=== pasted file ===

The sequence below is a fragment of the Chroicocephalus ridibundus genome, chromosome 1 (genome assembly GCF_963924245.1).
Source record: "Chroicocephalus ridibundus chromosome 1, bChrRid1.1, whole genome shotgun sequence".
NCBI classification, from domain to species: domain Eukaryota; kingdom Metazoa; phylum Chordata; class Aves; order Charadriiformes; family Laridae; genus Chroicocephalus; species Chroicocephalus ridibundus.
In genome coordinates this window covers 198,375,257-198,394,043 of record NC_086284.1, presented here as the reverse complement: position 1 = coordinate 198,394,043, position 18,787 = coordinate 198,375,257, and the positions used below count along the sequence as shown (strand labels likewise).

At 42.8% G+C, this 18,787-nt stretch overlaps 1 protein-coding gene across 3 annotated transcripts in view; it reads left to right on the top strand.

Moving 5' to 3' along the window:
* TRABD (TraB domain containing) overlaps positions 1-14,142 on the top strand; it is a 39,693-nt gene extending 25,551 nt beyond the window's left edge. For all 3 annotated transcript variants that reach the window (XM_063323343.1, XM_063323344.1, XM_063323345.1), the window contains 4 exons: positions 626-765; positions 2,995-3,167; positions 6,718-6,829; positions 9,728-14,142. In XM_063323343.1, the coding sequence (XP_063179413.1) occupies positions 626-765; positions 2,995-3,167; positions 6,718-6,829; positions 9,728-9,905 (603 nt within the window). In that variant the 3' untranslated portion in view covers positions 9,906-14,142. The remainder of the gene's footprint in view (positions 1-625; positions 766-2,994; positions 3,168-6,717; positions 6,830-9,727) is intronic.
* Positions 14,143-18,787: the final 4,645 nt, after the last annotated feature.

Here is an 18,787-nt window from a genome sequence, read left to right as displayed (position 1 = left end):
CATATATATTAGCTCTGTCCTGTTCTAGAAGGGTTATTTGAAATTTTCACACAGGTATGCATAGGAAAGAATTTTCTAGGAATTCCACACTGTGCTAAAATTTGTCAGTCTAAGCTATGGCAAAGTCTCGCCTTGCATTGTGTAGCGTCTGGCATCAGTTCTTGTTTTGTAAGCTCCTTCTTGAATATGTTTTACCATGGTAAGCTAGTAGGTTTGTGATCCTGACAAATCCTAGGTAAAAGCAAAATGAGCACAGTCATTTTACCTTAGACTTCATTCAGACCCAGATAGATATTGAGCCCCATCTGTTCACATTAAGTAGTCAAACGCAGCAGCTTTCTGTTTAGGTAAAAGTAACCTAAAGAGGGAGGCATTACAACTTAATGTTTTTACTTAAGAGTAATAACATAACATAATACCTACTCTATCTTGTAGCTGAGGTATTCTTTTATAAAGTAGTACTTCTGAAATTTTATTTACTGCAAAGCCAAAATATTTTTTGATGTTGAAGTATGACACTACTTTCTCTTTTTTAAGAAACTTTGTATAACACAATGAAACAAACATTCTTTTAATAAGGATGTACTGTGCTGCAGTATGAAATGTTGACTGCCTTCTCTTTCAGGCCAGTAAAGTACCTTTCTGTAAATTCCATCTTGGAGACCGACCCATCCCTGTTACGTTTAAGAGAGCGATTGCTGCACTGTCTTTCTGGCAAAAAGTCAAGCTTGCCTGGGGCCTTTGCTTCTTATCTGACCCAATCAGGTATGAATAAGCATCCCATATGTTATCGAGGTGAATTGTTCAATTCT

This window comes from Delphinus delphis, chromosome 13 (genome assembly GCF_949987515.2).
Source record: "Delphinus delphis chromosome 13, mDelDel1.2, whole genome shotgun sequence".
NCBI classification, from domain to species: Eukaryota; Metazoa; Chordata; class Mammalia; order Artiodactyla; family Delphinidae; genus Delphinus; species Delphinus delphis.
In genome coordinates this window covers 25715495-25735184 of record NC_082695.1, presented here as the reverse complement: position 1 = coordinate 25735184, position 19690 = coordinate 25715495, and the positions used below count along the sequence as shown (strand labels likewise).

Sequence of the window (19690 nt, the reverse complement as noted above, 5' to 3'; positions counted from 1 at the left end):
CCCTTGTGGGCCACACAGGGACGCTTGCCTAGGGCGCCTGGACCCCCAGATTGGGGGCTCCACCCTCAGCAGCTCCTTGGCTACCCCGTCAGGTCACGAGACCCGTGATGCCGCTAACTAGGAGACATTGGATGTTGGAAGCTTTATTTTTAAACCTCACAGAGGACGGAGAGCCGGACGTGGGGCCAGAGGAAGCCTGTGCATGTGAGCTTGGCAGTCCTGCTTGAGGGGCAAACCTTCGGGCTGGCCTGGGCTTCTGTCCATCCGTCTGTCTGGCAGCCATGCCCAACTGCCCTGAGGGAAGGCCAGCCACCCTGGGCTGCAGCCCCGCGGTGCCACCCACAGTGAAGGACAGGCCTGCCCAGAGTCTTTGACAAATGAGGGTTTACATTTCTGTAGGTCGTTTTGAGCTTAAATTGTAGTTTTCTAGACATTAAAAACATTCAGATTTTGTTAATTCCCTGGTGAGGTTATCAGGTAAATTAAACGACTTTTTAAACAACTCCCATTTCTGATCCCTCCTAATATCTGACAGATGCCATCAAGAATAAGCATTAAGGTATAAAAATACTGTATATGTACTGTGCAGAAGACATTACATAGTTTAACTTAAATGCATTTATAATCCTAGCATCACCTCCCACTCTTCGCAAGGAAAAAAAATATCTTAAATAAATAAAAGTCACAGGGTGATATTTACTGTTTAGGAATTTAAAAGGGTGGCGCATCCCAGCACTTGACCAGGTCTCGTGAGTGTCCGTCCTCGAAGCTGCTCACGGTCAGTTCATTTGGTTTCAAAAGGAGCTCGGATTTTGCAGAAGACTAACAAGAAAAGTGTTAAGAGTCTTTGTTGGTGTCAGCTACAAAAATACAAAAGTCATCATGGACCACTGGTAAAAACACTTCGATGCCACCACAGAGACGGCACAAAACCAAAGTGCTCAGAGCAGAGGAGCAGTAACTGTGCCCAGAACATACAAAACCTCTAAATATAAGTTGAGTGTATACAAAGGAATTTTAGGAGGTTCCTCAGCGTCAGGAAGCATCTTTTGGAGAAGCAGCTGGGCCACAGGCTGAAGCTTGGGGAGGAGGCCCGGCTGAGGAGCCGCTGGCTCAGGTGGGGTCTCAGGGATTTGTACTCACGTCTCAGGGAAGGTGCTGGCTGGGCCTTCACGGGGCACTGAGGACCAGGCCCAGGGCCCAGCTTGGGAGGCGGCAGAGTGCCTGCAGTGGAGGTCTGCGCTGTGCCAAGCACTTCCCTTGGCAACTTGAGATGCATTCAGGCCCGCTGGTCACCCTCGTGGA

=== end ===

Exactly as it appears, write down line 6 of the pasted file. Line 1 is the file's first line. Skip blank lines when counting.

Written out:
Moving 5' to 3' along the window: